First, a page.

- The Washington Times - Friday, March 22, 2002

The National Park Service will begin around-the-clock surveillance of national monuments within the next six months, The Washington Times has learned.

By the fall, the Park Service will monitor the Washington Monument, Jefferson, Lincoln, Franklin D. Roosevelt, Vietnam Veterans and Korean War Veterans memorials. The Park Service will use closed-circuit television technology, according to documents obtained by The Times.

The plans have been in the works since before the September 11 attacks.

"The installation of this technology became a higher priority after the tragic events of that date," the documents say.

The surveillance system could cost as much as $3 million.

U.S. Park Police officials confirmed there are plans to install cameras to monitor the monuments.

"There is a proposed plan. But the cameras are not yet in place," said Sgt. Scott Fear, a spokesman for the Park Police.

But Sgt. Fear did not have any specifics about the surveillance plan.

Officials of the National Park Service could not be reached for comment last night.

Camera surveillance has become a hot topic in the District in recent months.

The Times first reported in February that the Metropolitan Police Department wants to create the largest camera surveillance network in the country to monitor streets, schools, parks and other public areas throughout the city. D.C. Mayor Anthony A. Williams told The Times this month that he would like to see citywide neighborhood surveillance in the near future.

The plan was decried by the American Civil Liberties Union. Officials there said there would be "mission creep" in the United States if the surveillance plan ran unchecked.

But D.C. Police Chief Charles H. Ramsey has said he does not favor nonstop surveillance of the city.

The Park Service plan calls for the cameras to record 24 hours a day and be monitored by U.S. Park Police, according to the documents.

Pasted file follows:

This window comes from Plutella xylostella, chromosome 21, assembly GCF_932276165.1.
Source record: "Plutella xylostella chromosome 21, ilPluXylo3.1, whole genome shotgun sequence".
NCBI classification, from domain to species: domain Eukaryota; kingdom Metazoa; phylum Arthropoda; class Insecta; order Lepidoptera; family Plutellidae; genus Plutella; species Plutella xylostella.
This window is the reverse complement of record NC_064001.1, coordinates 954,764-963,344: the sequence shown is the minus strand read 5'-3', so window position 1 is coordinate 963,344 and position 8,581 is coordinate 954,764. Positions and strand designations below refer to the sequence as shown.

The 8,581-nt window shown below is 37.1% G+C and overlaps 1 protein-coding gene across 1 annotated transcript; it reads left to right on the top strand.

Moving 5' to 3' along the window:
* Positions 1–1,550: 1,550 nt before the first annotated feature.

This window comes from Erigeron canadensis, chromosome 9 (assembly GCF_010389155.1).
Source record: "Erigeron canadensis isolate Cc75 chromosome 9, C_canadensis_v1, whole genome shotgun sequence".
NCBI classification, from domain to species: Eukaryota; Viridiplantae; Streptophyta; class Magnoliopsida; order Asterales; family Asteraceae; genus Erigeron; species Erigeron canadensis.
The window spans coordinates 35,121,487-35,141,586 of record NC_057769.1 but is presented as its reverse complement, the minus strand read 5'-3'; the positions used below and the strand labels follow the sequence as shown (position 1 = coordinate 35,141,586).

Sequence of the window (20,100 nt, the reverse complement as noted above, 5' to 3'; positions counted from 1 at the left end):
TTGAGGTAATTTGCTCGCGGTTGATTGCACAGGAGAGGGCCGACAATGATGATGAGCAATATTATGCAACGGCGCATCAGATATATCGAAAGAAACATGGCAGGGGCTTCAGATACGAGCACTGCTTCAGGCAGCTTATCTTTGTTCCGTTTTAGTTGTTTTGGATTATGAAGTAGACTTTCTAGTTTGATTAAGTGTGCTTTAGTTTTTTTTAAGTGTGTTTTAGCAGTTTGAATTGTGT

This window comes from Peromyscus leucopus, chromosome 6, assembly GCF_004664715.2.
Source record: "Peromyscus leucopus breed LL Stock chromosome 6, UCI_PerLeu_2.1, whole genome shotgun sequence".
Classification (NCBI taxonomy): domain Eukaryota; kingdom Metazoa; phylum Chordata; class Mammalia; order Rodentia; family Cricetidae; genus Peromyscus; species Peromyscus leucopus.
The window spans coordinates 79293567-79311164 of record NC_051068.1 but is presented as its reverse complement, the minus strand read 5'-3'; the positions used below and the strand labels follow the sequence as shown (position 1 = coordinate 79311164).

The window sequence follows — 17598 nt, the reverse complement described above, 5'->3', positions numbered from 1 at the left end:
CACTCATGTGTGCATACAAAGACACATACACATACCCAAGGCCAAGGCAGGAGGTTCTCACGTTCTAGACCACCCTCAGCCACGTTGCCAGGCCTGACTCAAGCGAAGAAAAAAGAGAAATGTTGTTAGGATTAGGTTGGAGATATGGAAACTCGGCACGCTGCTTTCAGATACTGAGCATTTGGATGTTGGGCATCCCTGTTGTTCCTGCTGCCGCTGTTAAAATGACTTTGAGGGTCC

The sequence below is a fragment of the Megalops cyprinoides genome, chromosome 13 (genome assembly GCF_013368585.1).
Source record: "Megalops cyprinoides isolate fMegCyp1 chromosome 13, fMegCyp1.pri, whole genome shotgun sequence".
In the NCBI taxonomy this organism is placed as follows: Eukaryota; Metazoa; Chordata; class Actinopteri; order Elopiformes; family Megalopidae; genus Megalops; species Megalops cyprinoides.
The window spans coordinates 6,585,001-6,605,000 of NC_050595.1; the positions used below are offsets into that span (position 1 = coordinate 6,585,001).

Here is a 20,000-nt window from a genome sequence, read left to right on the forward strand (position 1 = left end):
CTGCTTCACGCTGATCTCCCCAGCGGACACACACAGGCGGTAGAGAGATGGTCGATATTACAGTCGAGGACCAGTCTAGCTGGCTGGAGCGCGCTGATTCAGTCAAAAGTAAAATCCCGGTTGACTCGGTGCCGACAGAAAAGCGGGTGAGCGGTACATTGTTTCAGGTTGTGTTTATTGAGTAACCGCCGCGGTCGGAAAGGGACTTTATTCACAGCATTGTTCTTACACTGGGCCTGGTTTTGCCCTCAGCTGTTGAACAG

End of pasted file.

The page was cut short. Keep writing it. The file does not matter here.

"The current plan calls for images to be recorded on a continuous loop," the documents say. The video will record over itself after an as-yet-unspecified period of time.

There was also mention of plans by the D.C. Department of Public Works to put cameras in places under National Park Service jurisdiction such as Rock Creek Park.

Rep. Constance A. Morella, Maryland Republican, will hear testimony this morning in a hearing on electronic surveillance in the District. She is concerned that federal and local surveillance plans in the city are moving too fast and without the necessary public debate.

"This is the first I've heard of any camera surveillance of the monuments," Mrs. Morella said yesterday.

Mrs. Morella is chairman of the House Government Reform Committee's subcommittee on the District. She said she wants to know what local and federal law enforcement agencies in the District plan to do with new surveillance technologies and why the city is using them.

"We've seen the testimony of all of the witnesses and we will be asking all kinds of questions," Mrs. Morella said. "We are particularly interested that D.C. Division of Transportation would consider putting possibly 700 cameras to monitor traffic."

The American Civil Liberties Union and the Rand Corp. will have representatives at the hearing to give expert testimony on policy and restrictions that should be placed on agencies planning to use camera surveillance.

"As a sidebar, we also will be asking about the [photo-radar and red-light] cameras in the District," Mrs. Morella said.

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